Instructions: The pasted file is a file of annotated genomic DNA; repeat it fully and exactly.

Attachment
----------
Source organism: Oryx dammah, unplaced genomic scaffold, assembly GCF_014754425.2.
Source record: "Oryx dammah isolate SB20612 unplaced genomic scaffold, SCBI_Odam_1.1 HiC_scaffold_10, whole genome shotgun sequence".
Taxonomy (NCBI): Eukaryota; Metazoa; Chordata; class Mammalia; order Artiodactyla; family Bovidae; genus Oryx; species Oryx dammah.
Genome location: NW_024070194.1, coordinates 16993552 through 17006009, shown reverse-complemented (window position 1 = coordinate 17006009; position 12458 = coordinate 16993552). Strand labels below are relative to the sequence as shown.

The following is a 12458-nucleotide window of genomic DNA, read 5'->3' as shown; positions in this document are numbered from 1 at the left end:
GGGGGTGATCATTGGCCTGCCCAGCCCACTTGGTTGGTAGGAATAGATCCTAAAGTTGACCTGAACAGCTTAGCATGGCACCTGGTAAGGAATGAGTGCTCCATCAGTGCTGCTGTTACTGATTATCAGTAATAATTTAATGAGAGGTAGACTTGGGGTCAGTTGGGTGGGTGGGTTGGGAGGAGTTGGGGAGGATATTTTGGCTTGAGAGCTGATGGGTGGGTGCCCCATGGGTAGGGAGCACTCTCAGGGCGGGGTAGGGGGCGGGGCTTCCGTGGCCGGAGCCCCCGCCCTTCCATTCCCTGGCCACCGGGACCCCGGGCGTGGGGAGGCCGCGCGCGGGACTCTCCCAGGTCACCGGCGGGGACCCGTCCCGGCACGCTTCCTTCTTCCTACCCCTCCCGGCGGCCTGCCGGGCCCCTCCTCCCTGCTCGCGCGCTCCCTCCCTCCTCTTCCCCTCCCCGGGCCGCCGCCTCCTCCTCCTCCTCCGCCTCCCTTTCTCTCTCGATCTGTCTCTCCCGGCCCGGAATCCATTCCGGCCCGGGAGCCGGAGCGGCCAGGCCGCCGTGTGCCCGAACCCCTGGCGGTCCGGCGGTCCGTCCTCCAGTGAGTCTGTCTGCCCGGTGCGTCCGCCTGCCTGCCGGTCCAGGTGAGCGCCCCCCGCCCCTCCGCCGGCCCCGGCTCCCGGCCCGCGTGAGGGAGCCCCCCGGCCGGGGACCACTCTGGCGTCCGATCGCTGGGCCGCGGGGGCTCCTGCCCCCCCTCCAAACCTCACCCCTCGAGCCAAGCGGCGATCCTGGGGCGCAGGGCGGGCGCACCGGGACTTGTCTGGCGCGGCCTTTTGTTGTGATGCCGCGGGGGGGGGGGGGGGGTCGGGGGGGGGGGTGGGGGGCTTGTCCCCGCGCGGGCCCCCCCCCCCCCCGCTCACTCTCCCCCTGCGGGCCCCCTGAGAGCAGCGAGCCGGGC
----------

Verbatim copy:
Source organism: Oryx dammah, unplaced genomic scaffold, assembly GCF_014754425.2.
Source record: "Oryx dammah isolate SB20612 unplaced genomic scaffold, SCBI_Odam_1.1 HiC_scaffold_10, whole genome shotgun sequence".
Taxonomy (NCBI): Eukaryota; Metazoa; Chordata; class Mammalia; order Artiodactyla; family Bovidae; genus Oryx; species Oryx dammah.
Genome location: NW_024070194.1, coordinates 16993552 through 17006009, shown reverse-complemented (window position 1 = coordinate 17006009; position 12458 = coordinate 16993552). Strand labels below are relative to the sequence as shown.

The following is a 12458-nucleotide window of genomic DNA, read 5'->3' as shown; positions in this document are numbered from 1 at the left end:
GGGGGTGATCATTGGCCTGCCCAGCCCACTTGGTTGGTAGGAATAGATCCTAAAGTTGACCTGAACAGCTTAGCATGGCACCTGGTAAGGAATGAGTGCTCCATCAGTGCTGCTGTTACTGATTATCAGTAATAATTTAATGAGAGGTAGACTTGGGGTCAGTTGGGTGGGTGGGTTGGGAGGAGTTGGGGAGGATATTTTGGCTTGAGAGCTGATGGGTGGGTGCCCCATGGGTAGGGAGCACTCTCAGGGCGGGGTAGGGGGCGGGGCTTCCGTGGCCGGAGCCCCCGCCCTTCCATTCCCTGGCCACCGGGACCCCGGGCGTGGGGAGGCCGCGCGCGGGACTCTCCCAGGTCACCGGCGGGGACCCGTCCCGGCACGCTTCCTTCTTCCTACCCCTCCCGGCGGCCTGCCGGGCCCCTCCTCCCTGCTCGCGCGCTCCCTCCCTCCTCTTCCCCTCCCCGGGCCGCCGCCTCCTCCTCCTCCTCCGCCTCCCTTTCTCTCTCGATCTGTCTCTCCCGGCCCGGAATCCATTCCGGCCCGGGAGCCGGAGCGGCCAGGCCGCCGTGTGCCCGAACCCCTGGCGGTCCGGCGGTCCGTCCTCCAGTGAGTCTGTCTGCCCGGTGCGTCCGCCTGCCTGCCGGTCCAGGTGAGCGCCCCCCGCCCCTCCGCCGGCCCCGGCTCCCGGCCCGCGTGAGGGAGCCCCCCGGCCGGGGACCACTCTGGCGTCCGATCGCTGGGCCGCGGGGGCTCCTGCCCCCCCTCCAAACCTCACCCCTCGAGCCAAGCGGCGATCCTGGGGCGCAGGGCGGGCGCACCGGGACTTGTCTGGCGCGGCCTTTTGTTGTGATGCCGCGGGGGGGGGGGGGGGGTCGGGGGGGGGGGTGGGGGGCTTGTCCCCGCGCGGGCCCCCCCCCCCCCCGCTCACTCTCCCCCTGCGGGCCCCCTGAGAGCAGCGAGCCGGGC